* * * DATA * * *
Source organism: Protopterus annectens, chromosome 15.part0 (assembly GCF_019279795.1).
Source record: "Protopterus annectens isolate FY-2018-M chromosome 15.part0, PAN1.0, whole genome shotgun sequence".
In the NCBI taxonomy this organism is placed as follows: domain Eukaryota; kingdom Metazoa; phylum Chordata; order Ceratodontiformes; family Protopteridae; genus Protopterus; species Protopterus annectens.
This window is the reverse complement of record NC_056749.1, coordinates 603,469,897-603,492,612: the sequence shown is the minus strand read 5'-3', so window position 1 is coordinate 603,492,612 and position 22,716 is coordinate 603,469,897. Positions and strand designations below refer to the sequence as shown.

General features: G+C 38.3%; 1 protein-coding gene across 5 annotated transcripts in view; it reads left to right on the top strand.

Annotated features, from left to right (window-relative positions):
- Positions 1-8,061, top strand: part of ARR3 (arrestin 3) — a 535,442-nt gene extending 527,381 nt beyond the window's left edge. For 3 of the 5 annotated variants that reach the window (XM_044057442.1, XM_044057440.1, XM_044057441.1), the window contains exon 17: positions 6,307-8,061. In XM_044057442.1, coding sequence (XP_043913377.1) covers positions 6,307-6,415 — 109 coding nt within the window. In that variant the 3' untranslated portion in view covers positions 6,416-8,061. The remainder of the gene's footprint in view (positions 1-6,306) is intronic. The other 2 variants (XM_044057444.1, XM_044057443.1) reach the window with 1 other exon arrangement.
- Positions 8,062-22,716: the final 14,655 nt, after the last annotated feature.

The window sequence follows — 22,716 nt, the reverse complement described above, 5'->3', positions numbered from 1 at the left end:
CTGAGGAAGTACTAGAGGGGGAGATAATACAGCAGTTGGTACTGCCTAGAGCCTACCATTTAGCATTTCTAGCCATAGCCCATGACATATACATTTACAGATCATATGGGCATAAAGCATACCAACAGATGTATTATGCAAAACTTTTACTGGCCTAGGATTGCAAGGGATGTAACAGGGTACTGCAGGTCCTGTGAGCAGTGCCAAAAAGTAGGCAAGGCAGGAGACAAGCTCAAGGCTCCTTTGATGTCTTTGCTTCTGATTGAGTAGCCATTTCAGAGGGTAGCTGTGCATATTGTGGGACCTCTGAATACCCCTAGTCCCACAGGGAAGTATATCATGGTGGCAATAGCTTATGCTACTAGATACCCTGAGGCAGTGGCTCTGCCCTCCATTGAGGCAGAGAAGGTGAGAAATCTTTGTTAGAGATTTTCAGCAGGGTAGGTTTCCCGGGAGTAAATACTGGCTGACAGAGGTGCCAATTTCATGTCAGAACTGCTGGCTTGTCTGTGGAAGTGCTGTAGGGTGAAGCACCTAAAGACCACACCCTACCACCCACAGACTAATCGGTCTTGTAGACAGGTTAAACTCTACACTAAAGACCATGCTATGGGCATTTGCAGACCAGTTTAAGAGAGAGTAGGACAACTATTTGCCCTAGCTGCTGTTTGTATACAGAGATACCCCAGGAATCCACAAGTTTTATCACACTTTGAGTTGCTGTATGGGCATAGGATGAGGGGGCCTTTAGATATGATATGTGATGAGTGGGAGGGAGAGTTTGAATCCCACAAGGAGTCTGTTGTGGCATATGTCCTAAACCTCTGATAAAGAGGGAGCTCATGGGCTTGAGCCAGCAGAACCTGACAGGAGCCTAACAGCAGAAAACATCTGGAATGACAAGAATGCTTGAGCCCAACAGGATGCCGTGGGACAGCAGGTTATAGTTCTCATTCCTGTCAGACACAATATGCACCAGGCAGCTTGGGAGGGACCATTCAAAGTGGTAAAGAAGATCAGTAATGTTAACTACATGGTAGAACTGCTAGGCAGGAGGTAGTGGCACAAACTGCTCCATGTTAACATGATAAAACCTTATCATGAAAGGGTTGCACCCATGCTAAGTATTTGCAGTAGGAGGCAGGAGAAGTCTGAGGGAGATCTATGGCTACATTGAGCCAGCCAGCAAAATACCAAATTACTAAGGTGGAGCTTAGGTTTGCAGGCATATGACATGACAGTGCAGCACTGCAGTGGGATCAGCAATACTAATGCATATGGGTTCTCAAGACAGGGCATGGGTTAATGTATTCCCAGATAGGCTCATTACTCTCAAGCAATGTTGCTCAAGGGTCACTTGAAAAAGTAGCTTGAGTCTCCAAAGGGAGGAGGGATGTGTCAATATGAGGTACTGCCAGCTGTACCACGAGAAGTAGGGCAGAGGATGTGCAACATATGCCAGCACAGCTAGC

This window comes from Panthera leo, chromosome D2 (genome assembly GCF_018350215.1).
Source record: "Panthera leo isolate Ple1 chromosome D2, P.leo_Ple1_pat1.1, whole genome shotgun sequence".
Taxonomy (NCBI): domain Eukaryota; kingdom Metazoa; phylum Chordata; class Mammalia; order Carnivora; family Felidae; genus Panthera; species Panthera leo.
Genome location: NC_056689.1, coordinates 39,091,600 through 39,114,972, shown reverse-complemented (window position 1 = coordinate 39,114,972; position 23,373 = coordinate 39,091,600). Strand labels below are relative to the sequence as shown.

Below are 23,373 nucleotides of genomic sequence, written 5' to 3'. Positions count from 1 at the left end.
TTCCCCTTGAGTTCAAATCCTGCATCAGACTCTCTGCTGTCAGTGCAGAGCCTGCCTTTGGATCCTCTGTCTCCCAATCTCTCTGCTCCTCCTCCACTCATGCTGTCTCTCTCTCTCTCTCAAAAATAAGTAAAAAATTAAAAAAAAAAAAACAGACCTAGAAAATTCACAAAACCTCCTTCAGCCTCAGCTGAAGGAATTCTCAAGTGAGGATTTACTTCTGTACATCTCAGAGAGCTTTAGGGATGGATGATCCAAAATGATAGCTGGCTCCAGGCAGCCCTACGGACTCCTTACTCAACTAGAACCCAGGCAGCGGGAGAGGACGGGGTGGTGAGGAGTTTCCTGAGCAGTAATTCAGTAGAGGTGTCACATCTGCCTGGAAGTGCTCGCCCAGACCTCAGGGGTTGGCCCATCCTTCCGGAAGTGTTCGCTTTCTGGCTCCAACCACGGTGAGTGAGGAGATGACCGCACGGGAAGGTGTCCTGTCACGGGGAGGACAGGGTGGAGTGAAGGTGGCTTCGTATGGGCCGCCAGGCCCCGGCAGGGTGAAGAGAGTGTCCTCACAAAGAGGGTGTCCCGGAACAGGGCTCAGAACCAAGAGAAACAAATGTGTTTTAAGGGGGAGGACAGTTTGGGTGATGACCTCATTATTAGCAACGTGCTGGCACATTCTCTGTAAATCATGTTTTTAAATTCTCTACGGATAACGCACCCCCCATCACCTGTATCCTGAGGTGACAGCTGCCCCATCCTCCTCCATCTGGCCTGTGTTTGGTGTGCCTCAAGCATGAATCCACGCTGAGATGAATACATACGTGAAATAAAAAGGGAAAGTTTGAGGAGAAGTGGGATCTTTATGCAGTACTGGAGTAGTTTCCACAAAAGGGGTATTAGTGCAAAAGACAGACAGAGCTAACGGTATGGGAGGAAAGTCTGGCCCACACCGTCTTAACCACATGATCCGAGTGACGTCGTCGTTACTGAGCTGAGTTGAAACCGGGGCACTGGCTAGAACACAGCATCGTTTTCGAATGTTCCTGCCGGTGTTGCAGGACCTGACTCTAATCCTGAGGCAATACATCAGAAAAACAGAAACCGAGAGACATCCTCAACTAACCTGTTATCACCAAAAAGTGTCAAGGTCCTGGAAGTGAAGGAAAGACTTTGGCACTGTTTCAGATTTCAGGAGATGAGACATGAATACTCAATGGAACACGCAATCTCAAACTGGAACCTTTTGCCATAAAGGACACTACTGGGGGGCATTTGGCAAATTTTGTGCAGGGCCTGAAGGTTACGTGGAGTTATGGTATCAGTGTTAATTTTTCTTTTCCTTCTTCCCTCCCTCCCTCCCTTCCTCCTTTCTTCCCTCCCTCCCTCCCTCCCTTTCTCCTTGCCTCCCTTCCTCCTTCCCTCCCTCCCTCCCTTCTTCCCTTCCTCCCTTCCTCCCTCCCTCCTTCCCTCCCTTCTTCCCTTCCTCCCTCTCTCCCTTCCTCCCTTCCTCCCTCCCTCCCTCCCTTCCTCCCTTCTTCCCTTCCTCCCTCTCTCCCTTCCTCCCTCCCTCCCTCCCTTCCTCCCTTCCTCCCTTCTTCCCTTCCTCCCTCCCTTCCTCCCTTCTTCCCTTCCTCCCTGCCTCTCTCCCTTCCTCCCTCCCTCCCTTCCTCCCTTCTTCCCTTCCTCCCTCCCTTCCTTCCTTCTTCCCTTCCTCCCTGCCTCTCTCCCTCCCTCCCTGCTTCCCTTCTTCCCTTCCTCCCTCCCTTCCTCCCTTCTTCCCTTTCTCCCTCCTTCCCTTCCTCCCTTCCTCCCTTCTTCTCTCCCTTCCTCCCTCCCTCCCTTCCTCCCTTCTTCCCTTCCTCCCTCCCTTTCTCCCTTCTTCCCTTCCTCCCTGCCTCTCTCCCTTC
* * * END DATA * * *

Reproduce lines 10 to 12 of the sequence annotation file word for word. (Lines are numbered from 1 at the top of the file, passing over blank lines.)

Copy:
CTGAGGAAGTACTAGAGGGGGAGATAATACAGCAGTTGGTACTGCCTAGAGCCTACCATTTAGCATTTCTAGCCATAGCCCATGACATATACATTTACAGATCATATGGGCATAAAGCATACCAACAGATGTATTATGCAAAACTTTTACTGGCCTAGGATTGCAAGGGATGTAACAGGGTACTGCAGGTCCTGTGAGCAGTGCCAAAAAGTAGGCAAGGCAGGAGACAAGCTCAAGGCTCCTTTGATGTCTTTGCTTCTGATTGAGTAGCCATTTCAGAGGGTAGCTGTGCATATTGTGGGACCTCTGAATACCCCTAGTCCCACAGGGAAGTATATCATGGTGGCAATAGCTTATGCTACTAGATACCCTGAGGCAGTGGCTCTGCCCTCCATTGAGGCAGAGAAGGTGAGAAATCTTTGTTAGAGATTTTCAGCAGGGTAGGTTTCCCGGGAGTAAATACTGGCTGACAGAGGTGCCAATTTCATGTCAGAACTGCTGGCTTGTCTGTGGAAGTGCTGTAGGGTGAAGCACCTAAAGACCACACCCTACCACCCACAGACTAATCGGTCTTGTAGACAGGTTAAACTCTACACTAAAGACCATGCTATGGGCATTTGCAGACCAGTTTAAGAGAGAGTAGGACAACTATTTGCCCTAGCTGCTGTTTGTATACAGAGATACCCCAGGAATCCACAAGTTTTATCACACTTTGAGTTGCTGTATGGGCATAGGATGAGGGGGCCTTTAGATATGATATGTGATGAGTGGGAGGGAGAGTTTGAATCCCACAAGGAGTCTGTTGTGGCATATGTCCTAAACCTCTGATAAAGAGGGAGCTCATGGGCTTGAGCCAGCAGAACCTGACAGGAGCCTAACAGCAGAAAACATCTGGAATGACAAGAATGCTTGAGCCCAACAGGATGCCGTGGGACAGCAGGTTATAGTTCTCATTCCTGTCAGACACAATATGCACCAGGCAGCTTGGGAGGGACCATTCAAAGTGGTAAAGAAGATCAGTAATGTTAACTACATGGTAGAACTGCTAGGCAGGAGGTAGTGGCACAAACTGCTCCATGTTAACATGATAAAACCTTATCATGAAAGGGTTGCACCCATGCTAAGTATTTGCAGTAGGAGGCAGGAGAAGTCTGAGGGAGATCTATGGCTACATTGAGCCAGCCAGCAAAATACCAAATTACTAAGGTGGAGCTTAGGTTTGCAGGCATATGACATGACAGTGCAGCACTGCAGTGGGATCAGCAATACTAATGCATATGGGTTCTCAAGACAGGGCATGGGTTAATGTATTCCCAGATAGGCTCATTACTCTCAAGCAATGTTGCTCAAGGGTCACTTGAAAAAGTAGCTTGAGTCTCCAAAGGGAGGAGGGATGTGTCAATATGAGGTACTGCCAGCTGTACCACGAGAAGTAGGGCAGAGGATGTGCAACATATGCCAGCACAGCTAGC

This window comes from Panthera leo, chromosome D2 (genome assembly GCF_018350215.1).
Source record: "Panthera leo isolate Ple1 chromosome D2, P.leo_Ple1_pat1.1, whole genome shotgun sequence".